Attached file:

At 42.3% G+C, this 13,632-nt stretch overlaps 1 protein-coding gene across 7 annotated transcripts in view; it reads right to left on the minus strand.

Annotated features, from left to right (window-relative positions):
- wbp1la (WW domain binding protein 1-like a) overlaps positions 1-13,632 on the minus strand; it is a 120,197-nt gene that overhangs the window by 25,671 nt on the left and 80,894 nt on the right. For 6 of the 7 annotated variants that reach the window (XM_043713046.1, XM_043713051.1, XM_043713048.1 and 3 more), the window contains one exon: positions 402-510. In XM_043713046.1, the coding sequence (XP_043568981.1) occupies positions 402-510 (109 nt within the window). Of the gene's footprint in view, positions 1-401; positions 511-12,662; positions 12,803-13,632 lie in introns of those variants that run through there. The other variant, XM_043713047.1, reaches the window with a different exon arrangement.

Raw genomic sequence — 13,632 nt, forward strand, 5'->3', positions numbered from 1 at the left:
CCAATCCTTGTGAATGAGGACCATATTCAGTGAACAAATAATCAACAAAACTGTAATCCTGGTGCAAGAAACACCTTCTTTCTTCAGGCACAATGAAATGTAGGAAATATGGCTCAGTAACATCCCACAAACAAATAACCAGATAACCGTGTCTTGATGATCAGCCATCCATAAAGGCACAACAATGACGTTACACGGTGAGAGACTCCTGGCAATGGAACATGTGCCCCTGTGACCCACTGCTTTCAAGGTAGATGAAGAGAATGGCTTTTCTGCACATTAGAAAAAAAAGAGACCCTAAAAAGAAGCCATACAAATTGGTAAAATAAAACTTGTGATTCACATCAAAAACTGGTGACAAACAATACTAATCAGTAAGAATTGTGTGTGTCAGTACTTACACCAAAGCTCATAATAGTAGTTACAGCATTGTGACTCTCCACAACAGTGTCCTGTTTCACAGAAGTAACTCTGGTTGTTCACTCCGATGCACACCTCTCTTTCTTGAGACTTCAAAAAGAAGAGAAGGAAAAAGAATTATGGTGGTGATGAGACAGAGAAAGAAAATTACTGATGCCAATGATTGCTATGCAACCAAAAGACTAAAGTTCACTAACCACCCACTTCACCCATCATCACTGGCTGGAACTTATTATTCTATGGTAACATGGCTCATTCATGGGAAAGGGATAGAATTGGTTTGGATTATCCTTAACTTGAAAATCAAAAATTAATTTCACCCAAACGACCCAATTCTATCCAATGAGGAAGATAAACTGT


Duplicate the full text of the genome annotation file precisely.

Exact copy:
At 42.3% G+C, this 13,632-nt stretch overlaps 1 protein-coding gene across 7 annotated transcripts in view; it reads right to left on the minus strand.

Annotated features, from left to right (window-relative positions):
- wbp1la (WW domain binding protein 1-like a) overlaps positions 1-13,632 on the minus strand; it is a 120,197-nt gene that overhangs the window by 25,671 nt on the left and 80,894 nt on the right. For 6 of the 7 annotated variants that reach the window (XM_043713046.1, XM_043713051.1, XM_043713048.1 and 3 more), the window contains one exon: positions 402-510. In XM_043713046.1, the coding sequence (XP_043568981.1) occupies positions 402-510 (109 nt within the window). Of the gene's footprint in view, positions 1-401; positions 511-12,662; positions 12,803-13,632 lie in introns of those variants that run through there. The other variant, XM_043713047.1, reaches the window with a different exon arrangement.

Raw genomic sequence — 13,632 nt, forward strand, 5'->3', positions numbered from 1 at the left:
CCAATCCTTGTGAATGAGGACCATATTCAGTGAACAAATAATCAACAAAACTGTAATCCTGGTGCAAGAAACACCTTCTTTCTTCAGGCACAATGAAATGTAGGAAATATGGCTCAGTAACATCCCACAAACAAATAACCAGATAACCGTGTCTTGATGATCAGCCATCCATAAAGGCACAACAATGACGTTACACGGTGAGAGACTCCTGGCAATGGAACATGTGCCCCTGTGACCCACTGCTTTCAAGGTAGATGAAGAGAATGGCTTTTCTGCACATTAGAAAAAAAAGAGACCCTAAAAAGAAGCCATACAAATTGGTAAAATAAAACTTGTGATTCACATCAAAAACTGGTGACAAACAATACTAATCAGTAAGAATTGTGTGTGTCAGTACTTACACCAAAGCTCATAATAGTAGTTACAGCATTGTGACTCTCCACAACAGTGTCCTGTTTCACAGAAGTAACTCTGGTTGTTCACTCCGATGCACACCTCTCTTTCTTGAGACTTCAAAAAGAAGAGAAGGAAAAAGAATTATGGTGGTGATGAGACAGAGAAAGAAAATTACTGATGCCAATGATTGCTATGCAACCAAAAGACTAAAGTTCACTAACCACCCACTTCACCCATCATCACTGGCTGGAACTTATTATTCTATGGTAACATGGCTCATTCATGGGAAAGGGATAGAATTGGTTTGGATTATCCTTAACTTGAAAATCAAAAATTAATTTCACCCAAACGACCCAATTCTATCCAATGAGGAAGATAAACTGT